Postmortem: Global VSTS availability issues – 22 May 2018

Azure DevOps SRE

Customer Impact:

On 22 May 2018, Visual Studio Team Services (VSTS) experienced a major incident across multiple regions between 15:00 and 16:55 UTC.  An event in a Western European scale unit of the Team Foundation Service (TFS), caused a chain reaction that sporadically took other TFS scale units offline in other regions.  Based on our telemetry, we estimate a total of 20,800 users were impacted during the incident.

Impacted Users over time

Total request volume over time


What Happened:

First, some background on a few components in VSTS.

  1. Request routing – we use Azure Front Door (AFD), an internal version of Azure CDN, to route initial requests to VSTS accounts as illustrated below:

In the example:

  • A user visits their account at {account} for the first time
  • AFD sends the request to the scale unit with the least latency since it does not know which scale unit contains the data which can serve the request.
  • That scale unit recognizes that the account lives on another scale unit and we use Application Request Routing to proxy the request.
  • In the response we send headers which AFD caches, causing subsequent requests for that account to go directly to the correct scale unit, avoiding the proxy.


  1. Resource utilization – We also have a resource utilization service running on all TFS scale units which throttles or blocks unusually high volumes of requests. This includes a concurrent request limit on unauthenticated requests to ensure anonymous traffic cannot overwhelm the service.


  1. Load balancer probes – these are probes which the Azure software load balancer uses to determine the health of our application tiers (ATs). Additionally, AFD uses the same probes to determine whether a scale unit is healthy.

So, with that in mind, here’s what happened:

At 14:58 UTC, we updated the application tiers (ATs) on tfs-weu-2, a TFS scale unit, as part of a routine deployment.  Two minutes later those ATs stopped taking traffic.  At 15:10, the newly deployed ATs were rolled back based on automated deployment health checks.

Normally, that would have been the end of it.  However, our routing configuration in AFD states that when one scale unit is unhealthy (as determined by AFD’s own health check requests), traffic will be routed to a different healthy scale unit. This is one of the contributing causes of our incident. When tfs-weu-2 was unhealthy and failing the AFD health checks, AFD began sending traffic to other scale units. Those scale units then used ARR to proxy the requests back to tfs-weu-2.

While this routing behavior works well for stateless services, it’s not good for a stateful service like VSTS. Still, it should not impact other scale units.

Unfortunately, our resource utilization service treated both the ARR requests and the load balancer health probes as anonymous requests. Given that the ARR requests were slow due to tfs-weu-2 being unavailable, we quickly hit the concurrent request limit and started returning a 429 response code for new ARR requests and the load balancer health probes. As soon as the load balancer and AFD received a few failed responses, they considered the ATs and scale unit offline and re-routed traffic to another scale unit. The new scale unit began to proxy a large amount of traffic, causing resource utilization to kick in and repeat the cycle. This mechanism led to a chain reaction as the proxied traffic spread across all of our scale units.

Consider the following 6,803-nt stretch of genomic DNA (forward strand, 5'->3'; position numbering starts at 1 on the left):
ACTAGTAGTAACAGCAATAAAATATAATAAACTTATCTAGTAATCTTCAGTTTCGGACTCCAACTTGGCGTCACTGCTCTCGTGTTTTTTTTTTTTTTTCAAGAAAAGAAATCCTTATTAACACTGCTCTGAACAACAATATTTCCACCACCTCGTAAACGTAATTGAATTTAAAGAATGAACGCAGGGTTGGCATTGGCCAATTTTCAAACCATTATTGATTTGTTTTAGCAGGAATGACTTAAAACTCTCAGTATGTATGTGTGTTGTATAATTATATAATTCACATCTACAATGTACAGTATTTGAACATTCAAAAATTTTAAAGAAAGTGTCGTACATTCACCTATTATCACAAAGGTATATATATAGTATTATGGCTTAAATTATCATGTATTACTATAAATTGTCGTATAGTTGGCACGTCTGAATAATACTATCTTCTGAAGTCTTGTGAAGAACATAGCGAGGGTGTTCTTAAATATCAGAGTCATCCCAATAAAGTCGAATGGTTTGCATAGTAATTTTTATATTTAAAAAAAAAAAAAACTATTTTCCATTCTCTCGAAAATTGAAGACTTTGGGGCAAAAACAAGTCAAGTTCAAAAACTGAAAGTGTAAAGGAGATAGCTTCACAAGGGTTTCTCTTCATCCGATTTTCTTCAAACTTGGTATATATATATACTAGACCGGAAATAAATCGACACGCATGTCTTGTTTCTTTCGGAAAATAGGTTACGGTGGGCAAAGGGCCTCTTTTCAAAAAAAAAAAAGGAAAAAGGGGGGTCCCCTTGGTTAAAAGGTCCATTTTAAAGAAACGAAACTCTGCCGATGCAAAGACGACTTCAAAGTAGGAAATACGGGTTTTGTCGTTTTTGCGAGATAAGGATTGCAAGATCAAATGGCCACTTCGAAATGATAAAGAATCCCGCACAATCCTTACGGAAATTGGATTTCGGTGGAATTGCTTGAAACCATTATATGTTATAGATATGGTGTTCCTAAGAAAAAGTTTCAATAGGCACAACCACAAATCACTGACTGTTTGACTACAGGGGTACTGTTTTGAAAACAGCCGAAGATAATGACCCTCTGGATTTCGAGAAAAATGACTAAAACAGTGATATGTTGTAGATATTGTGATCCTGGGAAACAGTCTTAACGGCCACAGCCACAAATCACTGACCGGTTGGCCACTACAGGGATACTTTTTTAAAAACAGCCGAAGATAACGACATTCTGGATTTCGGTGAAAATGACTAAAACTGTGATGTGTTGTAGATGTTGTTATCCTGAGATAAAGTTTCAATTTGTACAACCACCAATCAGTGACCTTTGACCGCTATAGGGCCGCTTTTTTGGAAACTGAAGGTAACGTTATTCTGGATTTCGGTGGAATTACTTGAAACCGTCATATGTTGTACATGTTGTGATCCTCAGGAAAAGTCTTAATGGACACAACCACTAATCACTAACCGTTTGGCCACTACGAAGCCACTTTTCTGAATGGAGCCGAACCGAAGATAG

This was mitigated by disabling the blocking threshold for concurrent anonymous requests, which allowed the health checks to succeed reliably and requests to be processed.  Initially, a broad mitigation was applied to a single scale unit at 16:08 UTC. After the behavior was better understood, all other scale units received a more scoped mitigation beginning at 16:21.


Next Steps: 

We learned many things from this incident and are taking steps to ensure it will not reoccur:

  • Health checks and ARR proxied traffic should not be held to the same throttling behaviors and thresholds as normal user traffic. The health check was updated in production later that day and the ARR changes will be deployed shortly.
  • As a general principle, one unhealthy scale unit should not trigger more traffic to another. We are updating our AFD configuration to not re-route traffic when a scale unit is unavailable.
  • It took longer than it should have to mitigate this in part due to the widespread nature of the impact across scale units. We are improving our tooling to expedite config changes like these.
  • Once we have the critical fixes in place, we will verify the improvements through fault testing. We will issue alerts when ATs are unexpectedly taken out of the load balancer.

Also, we are still investigating what caused the original failure on tfs-weu-2 and will post an update to this postmortem when it’s better understood.

We recognize the significant impact this has on teams that rely on VSTS and sincerely apologize for this incident.


Sincerely, Chandru Ramakrishnan Group Engineering Manager, VSTS platform team

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